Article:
Kolesnikova charged with organising coup d'état, accuses Belarus government of kidnapping

Kolesnikova charged with organising coup d'état, accuses Belarus government of kidnapping
Belarusian opposition leader Maria Kolesnikova with lawyers Maxim Znak and Ilya Saley from the Coordinating Council. All three have been arrested on charges of planning a coup d'état.
By Ben Aris in Berlin September 10, 2020

Opposition leader Maria Kolesnikova has accused the Lukashenko regime of kidnapping her after she was jailed on charges of organising a coup d'état on September 9.

On the same day, former English teacher and nominal victor in Belarus’ presidential election Svetlana Tikhanovskaya appealed directly to the Russian people with a video message. In it, she calls for solidarity with the Belarusian people’s fight against Belarus' self-appointed President Alexander Lukashenko.

Kolesnikova disappeared on September 8 after eyewitnesses reported that she was snatched from the street in central Minsk by plainclothes men wearing masks who bundled her into a van. She reappeared 18 hours later at the Ukrainian border where the authorities’ attempt to forcibly expel her from the country failed after she ripped up her passport.

She is now in a pre-trial detention centre in Minsk in a cell with six other prisoners. Another two members of the newly established Coordinating Council were arrested on September 9: prominent lawyer Maxim Znak and Kolesnikova’s lawyer Ilya Saley.

“Maria Kolesnikova regards the events of recent days as abduction a serious criminal offence – and together with her lawyer she intends to draw up appeals so that all those responsible for her abduction and forcible removal to the border are identified. Everything that Maria told the lawyer confirms the story of [her colleagues] Ivan Kravtsov and Anton Rodnenkov, who were forced to take Maria to Ukraine. Maria also faced threats of physical violence, which, being in the GUBOPiK building, could not be perceived as anything except as real. Maria also intends to file applications on the facts of death threats,” the Coordinating Council headquarters said in a statement.

She has been charged with "calls for a coup d'état" – according to paragraph 361 of Criminal Code – that carries a sentence of 2-5 years in prison if she is convicted.

Nobel laureate Svetlana Alexievich is now the only member of the presidium of the Coordinating Council still in Minsk and at liberty. Several European ambassadors went to stay in her apartment to try to protect her from arrest.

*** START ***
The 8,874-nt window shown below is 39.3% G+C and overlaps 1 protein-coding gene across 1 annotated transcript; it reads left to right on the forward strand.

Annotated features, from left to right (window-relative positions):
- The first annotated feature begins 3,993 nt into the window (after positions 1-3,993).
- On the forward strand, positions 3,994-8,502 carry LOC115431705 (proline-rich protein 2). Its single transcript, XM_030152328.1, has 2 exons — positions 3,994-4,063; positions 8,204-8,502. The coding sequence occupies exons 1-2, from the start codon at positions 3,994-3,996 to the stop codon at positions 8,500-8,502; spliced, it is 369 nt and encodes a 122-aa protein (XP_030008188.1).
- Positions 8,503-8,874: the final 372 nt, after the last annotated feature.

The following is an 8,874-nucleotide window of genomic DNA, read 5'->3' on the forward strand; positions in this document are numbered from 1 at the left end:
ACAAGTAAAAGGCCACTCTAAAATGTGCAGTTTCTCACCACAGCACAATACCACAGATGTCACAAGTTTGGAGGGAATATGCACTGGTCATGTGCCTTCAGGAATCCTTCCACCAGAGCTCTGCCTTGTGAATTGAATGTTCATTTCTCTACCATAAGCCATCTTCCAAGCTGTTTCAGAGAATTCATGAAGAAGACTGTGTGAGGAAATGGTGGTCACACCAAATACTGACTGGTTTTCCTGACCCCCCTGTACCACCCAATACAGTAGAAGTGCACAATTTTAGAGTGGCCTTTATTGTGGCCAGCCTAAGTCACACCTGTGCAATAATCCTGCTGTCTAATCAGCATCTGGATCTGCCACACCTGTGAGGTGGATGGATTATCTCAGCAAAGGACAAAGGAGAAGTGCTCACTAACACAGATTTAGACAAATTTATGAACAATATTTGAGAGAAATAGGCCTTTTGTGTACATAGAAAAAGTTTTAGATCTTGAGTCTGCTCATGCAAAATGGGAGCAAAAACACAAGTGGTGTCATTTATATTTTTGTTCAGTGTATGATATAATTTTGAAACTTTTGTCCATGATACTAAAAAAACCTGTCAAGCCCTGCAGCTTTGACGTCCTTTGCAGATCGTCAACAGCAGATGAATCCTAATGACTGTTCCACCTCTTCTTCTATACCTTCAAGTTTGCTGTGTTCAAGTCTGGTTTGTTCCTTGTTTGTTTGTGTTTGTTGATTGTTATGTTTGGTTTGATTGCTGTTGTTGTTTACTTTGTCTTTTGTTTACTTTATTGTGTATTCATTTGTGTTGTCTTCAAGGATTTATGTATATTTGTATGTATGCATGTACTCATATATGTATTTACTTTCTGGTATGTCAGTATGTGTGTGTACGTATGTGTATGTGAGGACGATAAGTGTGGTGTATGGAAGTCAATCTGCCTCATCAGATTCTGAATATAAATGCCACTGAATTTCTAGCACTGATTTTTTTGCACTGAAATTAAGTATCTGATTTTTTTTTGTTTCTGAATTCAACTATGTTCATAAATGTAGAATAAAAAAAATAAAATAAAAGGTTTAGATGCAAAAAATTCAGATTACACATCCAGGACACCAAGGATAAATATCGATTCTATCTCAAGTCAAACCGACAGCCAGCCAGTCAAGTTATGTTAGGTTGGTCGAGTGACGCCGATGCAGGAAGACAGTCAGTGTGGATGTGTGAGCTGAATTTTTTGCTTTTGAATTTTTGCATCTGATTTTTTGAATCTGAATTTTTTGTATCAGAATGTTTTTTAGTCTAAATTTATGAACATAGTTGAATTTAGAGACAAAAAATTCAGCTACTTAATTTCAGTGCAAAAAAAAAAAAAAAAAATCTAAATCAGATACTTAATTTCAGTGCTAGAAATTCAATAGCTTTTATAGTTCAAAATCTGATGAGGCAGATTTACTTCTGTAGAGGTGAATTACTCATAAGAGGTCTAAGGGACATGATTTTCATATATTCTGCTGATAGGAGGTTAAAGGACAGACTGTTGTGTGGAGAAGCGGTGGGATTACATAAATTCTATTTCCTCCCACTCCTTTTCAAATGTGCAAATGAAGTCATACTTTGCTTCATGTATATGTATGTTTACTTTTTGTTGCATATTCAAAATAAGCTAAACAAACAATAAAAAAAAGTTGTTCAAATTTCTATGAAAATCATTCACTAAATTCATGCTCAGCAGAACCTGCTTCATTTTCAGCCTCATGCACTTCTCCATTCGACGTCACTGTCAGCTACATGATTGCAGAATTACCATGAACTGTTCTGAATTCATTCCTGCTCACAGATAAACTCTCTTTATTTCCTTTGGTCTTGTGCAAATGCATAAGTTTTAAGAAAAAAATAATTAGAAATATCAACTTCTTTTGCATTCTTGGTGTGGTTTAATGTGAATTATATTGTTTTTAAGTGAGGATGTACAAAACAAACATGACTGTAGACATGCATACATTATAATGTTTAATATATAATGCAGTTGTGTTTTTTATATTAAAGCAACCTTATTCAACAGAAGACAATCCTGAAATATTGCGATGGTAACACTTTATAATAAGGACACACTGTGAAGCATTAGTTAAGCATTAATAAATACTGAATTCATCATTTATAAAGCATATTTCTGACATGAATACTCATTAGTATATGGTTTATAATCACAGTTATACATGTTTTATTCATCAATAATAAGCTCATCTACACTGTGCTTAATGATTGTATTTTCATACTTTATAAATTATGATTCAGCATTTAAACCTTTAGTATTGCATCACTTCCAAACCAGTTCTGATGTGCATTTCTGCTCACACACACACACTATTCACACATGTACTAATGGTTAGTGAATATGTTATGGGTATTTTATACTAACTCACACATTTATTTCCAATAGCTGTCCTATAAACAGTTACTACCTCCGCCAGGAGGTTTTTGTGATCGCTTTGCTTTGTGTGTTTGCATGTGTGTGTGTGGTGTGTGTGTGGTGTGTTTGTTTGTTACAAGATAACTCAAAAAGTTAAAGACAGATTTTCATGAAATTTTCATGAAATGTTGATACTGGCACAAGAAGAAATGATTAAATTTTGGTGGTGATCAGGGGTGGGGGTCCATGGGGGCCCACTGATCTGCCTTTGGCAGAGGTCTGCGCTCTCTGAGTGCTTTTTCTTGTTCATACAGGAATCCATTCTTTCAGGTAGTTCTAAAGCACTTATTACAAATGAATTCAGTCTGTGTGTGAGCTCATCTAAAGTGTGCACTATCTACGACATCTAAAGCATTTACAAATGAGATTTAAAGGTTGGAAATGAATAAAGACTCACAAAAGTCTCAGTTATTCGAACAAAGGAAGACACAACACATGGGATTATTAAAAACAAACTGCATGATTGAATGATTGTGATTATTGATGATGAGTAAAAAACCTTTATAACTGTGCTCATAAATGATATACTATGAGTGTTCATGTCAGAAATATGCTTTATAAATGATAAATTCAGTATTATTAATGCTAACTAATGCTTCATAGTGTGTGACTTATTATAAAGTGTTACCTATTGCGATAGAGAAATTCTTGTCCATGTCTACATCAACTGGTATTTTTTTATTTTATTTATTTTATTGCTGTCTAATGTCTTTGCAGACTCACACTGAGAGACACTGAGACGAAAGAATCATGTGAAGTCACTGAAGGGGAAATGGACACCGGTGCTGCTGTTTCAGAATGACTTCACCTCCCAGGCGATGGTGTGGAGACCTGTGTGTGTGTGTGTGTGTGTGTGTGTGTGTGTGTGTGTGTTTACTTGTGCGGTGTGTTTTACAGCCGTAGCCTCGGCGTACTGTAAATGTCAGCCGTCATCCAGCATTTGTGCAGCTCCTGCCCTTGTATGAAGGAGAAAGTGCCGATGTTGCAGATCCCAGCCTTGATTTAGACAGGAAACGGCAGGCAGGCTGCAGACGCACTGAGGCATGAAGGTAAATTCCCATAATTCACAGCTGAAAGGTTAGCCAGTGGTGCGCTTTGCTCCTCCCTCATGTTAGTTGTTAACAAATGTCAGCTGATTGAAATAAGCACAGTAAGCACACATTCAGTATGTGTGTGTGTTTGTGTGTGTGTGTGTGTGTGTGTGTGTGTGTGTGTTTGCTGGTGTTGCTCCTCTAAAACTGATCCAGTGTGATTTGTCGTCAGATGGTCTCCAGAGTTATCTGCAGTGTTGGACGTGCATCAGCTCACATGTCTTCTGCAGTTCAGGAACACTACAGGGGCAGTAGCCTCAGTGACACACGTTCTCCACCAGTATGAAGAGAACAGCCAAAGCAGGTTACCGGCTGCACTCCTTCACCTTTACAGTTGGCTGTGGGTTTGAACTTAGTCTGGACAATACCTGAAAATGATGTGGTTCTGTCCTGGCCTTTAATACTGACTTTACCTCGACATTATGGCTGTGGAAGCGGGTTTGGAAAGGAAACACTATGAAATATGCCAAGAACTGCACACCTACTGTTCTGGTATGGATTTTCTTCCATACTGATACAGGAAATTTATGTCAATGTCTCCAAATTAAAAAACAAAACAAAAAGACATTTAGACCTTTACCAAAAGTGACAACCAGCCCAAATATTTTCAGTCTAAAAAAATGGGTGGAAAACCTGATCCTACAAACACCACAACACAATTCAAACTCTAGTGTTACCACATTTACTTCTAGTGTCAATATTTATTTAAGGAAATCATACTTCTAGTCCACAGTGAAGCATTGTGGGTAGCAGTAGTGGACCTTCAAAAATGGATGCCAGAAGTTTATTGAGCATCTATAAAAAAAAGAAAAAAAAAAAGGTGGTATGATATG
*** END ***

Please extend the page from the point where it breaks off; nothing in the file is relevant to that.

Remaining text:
Lawyer Lyudmila Kazak met with Kolesnikova on September 9 and reported that she feels good and cheerful and is being held in the cell with the six other people.

“In the pre-trial detention centre, Maria received help: her blood pressure rose and her heart was worried. There are bruises on her body, her hands ache, as she was pushed into the car and held by force,” Kazak said, as cited by TUT.by. The lawyer intends to apply for a forensic medical examination.

Tikhanovskaya appeals to the Russian people

Tikhanovskaya took the opposition’s fight against Lukashenko directly to the Russian people with a video message calling on the Russian people to support the people of Belarus.

“[Tikhanovskaya] addressed the Russian people in a video address. She thanked independent media and bloggers for support; she asked for people not to trust Kremlin's propaganda and to speak to ordinary Belarusians,” Franak Viacorka, a local journalist, said on Twitter.

A poll conducted this week by a Russian state-owned pollster, the Russian Public Opinion Research Centre (VTsIOM), found that 42% of Russians were against a merger of Russia and Belarus, saying that they preferred to just keep “brotherly” relations. Another 22% approved deeper economic integration; 17% thought Belarus should become a region of Russia and 1% said that Russia should become a region of Belarus.

Lukashenko, meanwhile, continues to ratchet up his counter-initiative against the opposition. The independent news outlet TUT.by came under more pressure as of September 9 after authorities formally warned it for publishing “wrong” information.

“#Belarus. Popular independent on-line news outlet @tutby received another warning for publishing "misleading" or "wrong" information. (No point elaborating.) Now they can be closed at any moment of time,” Ihar Filipau, a PhD candidate that follows Belarus, tweeted.

Earlier this week the journalist daughter of the editor of TUT.by, Valeriya Ulasik, was arrested by security forces after they raided the pair’s apartment. The authorities regularly put pressure on prominent opposition figures by attacking or threatening their children. The latest attacks on TUT.by are part of Lukashenko’s escalating disinformation campaign.